US Mint Gold Coin Price Increase
The price of gold has been in a steady range for much of the summer, mostly below the $950 level. This has kept the US Mint's current gold coin offerings at steady prices since mid-June. The past week's gold prices suggest that the US Mint will be raising the prices for their numismatic gold coins
Under the US Mint's pricing policy implemented on January 12, 2009, the prices for gold and platinum numismatic products can be adjusted as often as weekly if the average price of the metals move across certain ranges. For the past few months, the average price of gold has remained in the $900.00 to $949.50 range. For the past few days, gold has been solidly above the $950 mark, pushing up the average. The following are the London Fix prices for gold over the past week. Note that Monday was a UK bank holiday so no prices were determined.
|AM Fix||PM Fix|
|Thurs Aug 27||943.50||943.00|
|Fri Aug 28||950.75||955.50|
|Mon Aug 31||N/A||N/A|
|Tue Sept 1||949.75||955.00|
|Wed Sept 2||955.00||964.75|
The AM and PM Fix prices listed above yield an average of $952.16, which suggests that a price increase is in the works. Pricing for the $950 to $999.99 average gold price tier would set First Spouse Gold Coins at $654.00 for proof coins and $641.00 for uncirculated coins. The 2009 Ultra High Relief Double Eagle price would increase to $1,339.00.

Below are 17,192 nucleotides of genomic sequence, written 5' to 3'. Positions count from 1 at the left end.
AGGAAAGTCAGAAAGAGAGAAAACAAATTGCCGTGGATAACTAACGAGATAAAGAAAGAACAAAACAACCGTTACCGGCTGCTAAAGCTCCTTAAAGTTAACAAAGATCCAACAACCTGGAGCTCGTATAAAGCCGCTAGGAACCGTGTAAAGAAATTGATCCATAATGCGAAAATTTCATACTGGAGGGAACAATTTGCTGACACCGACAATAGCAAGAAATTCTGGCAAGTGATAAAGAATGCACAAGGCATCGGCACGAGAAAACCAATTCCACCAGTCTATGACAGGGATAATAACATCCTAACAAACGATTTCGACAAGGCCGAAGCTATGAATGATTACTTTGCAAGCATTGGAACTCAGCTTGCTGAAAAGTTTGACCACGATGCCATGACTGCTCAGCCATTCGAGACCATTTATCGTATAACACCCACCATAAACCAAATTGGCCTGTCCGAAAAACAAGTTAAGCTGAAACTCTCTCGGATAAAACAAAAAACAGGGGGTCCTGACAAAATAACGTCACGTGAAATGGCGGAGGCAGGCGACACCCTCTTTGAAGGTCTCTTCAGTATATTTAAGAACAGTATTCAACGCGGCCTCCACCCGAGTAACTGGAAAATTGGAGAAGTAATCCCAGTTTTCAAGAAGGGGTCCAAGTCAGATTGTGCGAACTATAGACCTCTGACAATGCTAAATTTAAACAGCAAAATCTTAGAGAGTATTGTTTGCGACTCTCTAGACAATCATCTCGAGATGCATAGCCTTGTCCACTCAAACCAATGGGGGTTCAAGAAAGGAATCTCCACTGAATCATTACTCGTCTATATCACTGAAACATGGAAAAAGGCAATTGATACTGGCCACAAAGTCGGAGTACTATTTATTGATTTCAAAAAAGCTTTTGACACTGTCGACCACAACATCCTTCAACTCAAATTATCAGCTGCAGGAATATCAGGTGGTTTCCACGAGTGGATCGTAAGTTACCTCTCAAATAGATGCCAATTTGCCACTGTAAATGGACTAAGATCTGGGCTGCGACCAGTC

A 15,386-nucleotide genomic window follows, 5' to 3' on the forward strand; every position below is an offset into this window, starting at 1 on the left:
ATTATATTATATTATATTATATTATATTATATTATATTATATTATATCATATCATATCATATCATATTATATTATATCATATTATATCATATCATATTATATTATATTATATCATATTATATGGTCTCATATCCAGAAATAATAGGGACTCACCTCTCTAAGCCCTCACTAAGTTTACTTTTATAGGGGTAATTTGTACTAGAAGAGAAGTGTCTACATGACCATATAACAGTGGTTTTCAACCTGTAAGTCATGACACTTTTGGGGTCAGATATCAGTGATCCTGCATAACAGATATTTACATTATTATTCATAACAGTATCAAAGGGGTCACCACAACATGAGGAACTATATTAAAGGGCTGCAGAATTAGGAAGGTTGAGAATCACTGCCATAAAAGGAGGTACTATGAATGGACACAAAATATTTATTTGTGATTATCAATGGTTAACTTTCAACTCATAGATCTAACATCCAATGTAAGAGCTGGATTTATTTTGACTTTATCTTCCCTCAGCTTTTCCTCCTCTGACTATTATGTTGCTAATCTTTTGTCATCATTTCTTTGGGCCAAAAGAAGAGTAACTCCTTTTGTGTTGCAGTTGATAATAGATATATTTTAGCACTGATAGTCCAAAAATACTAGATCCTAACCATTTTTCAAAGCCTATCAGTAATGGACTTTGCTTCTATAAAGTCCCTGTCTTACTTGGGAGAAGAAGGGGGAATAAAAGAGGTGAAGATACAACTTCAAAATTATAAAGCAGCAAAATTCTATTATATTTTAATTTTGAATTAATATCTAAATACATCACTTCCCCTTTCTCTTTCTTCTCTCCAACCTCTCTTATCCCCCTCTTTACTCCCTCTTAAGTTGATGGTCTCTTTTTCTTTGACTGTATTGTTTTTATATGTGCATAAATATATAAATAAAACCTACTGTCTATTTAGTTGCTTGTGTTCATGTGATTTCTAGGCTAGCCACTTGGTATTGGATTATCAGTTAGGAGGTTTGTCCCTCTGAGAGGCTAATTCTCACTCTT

The US Mint's policy states that price adjustments will be effective at 10:00 AM ET on Thursday. However in practice they have sometimes increased prices as early as 12:00 Noon ET on Wednesday.
One last thing I wanted to note about the pricing policy. The information posted in the Federal Register about the new policy repeatedly states that the average of the London Fix prices will be taken covering "previous Thursday A.M. Fix through the Wednesday A.M. Fix." Most have been working under the assumption that PM Fix prices would also be included in the average. Gold prices are "fixed" twice a day at 10:30 AM and 3:00 PM London Time.
If the US Mint is only considering only the AM Fix prices for some reason, then the average price for this week would be $949.75. This would keep gold coins at the current prices. This week's price change (or lack of change) will at least settle this ambiguity in their policy.
Update: Within a few minutes after posting this, the US Mint has temporarily suspended sales of all gold coins for repricing. This settles the question about the inclusion of PM Fix prices. It also establishes once again that the US Mint changes prices about a day earlier than the policy states.
Labels: US Mint